I bought a house about a year and a half ago and just last week got around to mapping out the electrical system. I know I should have done this much earlier, but my motivation was to determine if I could add more lighting to my backyard. I mapped out each outlet, light and appliance to a breaker and recently started to figure out the wattage on each breaker to see what is in danger of being over and where I still had some allowance to work with.

I have been doing research on my own, including almost all of Black and Decker's guide to wiring (hoping this is a reputable book), but have not been able to grasp the ideas that generated my questions above. I do have some additional questions, but those might be answered with responses to the ones above.

Any feedback is greatly appreciated!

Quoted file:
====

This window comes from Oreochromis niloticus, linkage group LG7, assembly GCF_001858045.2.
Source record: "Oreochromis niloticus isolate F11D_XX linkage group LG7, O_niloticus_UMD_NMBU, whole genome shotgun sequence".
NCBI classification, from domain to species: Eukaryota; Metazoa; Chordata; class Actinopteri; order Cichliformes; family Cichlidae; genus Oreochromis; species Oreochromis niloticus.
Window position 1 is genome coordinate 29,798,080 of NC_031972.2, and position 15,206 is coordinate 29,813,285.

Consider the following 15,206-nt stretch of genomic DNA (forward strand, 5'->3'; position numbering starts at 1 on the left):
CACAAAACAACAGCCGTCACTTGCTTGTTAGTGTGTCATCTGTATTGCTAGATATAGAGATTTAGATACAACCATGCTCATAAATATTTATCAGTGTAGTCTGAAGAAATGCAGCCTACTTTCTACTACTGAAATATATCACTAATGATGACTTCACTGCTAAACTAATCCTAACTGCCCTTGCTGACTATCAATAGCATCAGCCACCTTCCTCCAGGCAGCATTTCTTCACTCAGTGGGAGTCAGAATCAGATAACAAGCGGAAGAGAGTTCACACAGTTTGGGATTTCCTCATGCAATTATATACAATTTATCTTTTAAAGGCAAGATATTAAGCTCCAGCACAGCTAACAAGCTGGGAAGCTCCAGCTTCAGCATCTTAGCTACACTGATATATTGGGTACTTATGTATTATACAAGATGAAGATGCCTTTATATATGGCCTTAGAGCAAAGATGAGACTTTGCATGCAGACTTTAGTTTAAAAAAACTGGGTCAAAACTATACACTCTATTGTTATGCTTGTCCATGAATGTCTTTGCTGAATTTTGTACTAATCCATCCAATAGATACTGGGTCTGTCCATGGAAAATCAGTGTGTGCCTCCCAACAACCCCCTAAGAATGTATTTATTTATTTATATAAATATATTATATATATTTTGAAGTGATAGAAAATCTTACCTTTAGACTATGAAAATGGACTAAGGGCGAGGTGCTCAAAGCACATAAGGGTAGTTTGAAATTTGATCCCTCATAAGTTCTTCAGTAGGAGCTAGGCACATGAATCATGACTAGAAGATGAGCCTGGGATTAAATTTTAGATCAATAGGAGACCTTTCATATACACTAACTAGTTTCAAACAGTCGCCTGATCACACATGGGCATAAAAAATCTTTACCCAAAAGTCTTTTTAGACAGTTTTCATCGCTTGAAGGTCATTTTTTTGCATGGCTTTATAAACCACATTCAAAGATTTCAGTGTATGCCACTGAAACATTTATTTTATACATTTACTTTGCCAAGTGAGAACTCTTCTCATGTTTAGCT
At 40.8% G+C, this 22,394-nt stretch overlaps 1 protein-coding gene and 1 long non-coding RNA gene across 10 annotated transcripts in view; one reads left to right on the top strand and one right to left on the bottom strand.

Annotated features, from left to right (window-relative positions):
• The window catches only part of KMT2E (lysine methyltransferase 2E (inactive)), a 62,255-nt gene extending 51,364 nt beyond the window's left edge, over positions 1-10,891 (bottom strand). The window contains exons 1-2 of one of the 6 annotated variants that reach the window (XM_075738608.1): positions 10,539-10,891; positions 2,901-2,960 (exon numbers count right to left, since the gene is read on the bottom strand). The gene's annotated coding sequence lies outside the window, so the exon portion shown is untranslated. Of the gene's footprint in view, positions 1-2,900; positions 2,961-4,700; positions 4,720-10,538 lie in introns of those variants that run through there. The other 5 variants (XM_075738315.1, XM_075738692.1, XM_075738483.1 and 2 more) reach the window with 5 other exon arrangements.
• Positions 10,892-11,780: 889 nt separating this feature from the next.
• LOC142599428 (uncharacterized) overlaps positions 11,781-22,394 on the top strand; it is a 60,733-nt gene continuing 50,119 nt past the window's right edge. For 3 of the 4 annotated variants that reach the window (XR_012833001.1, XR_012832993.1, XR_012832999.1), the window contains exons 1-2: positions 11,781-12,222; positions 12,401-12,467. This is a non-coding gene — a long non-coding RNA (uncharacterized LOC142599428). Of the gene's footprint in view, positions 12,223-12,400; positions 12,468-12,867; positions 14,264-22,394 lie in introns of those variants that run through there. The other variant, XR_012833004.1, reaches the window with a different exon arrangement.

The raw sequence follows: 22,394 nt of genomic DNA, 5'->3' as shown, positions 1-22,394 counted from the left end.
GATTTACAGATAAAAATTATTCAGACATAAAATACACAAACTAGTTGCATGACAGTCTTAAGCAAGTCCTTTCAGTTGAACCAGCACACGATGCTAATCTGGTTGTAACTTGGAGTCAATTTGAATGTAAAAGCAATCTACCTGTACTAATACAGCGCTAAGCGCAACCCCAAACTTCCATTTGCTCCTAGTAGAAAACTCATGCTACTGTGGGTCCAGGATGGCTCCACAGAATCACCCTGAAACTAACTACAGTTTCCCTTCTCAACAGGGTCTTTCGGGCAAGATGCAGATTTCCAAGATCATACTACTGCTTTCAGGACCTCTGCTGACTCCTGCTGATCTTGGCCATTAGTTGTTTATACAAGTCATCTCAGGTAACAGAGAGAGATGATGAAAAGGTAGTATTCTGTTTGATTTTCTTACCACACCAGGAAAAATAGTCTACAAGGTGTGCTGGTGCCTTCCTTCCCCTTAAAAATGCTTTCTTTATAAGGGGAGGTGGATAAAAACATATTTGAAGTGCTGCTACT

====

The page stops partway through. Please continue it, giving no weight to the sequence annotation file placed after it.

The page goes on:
1. the best approach would be to buy a meter that has a clamp on ammeter. I would suggest something like this
http://www.amazon.com/Fluke-Corporat.../dp/B0006Z3GZU

2. you need to keep your load calculations in amps (in this situation, where your doing breaker sizing), convert everything to amperage. Find the wattage of your appliances divide them by the voltage

3. first of all, a 15 amp circuit is only good for 15 amps if its not a constant load. For circuits that you are likely to have running everything at the same time, don't go above 80% of your breaker size. For things like lights, you don't want to get ridiculous, but most people just keep adding more lights until they are having problems with the breakers starting to trip. This probably isn't the best practice, a better practice is to periodically check you amperage of the circuit you are wondering about and see how much more load you can safely add.

4. yes, a 2 pole breaker will have 240volts and a single pole will have 120v.

5. 14g - 15 amps, 12g 20 amps, 10g 30 amp, 8g 40 amp, 6g 50 amp

6. that is definitely too much load and doesn't sound correct, are you sure they are all on one breaker? Washer should have its own 20a, microwave sometimes gets its own 20a (usually in newer houses), furnace and condenser should each have their own appropriately size breakers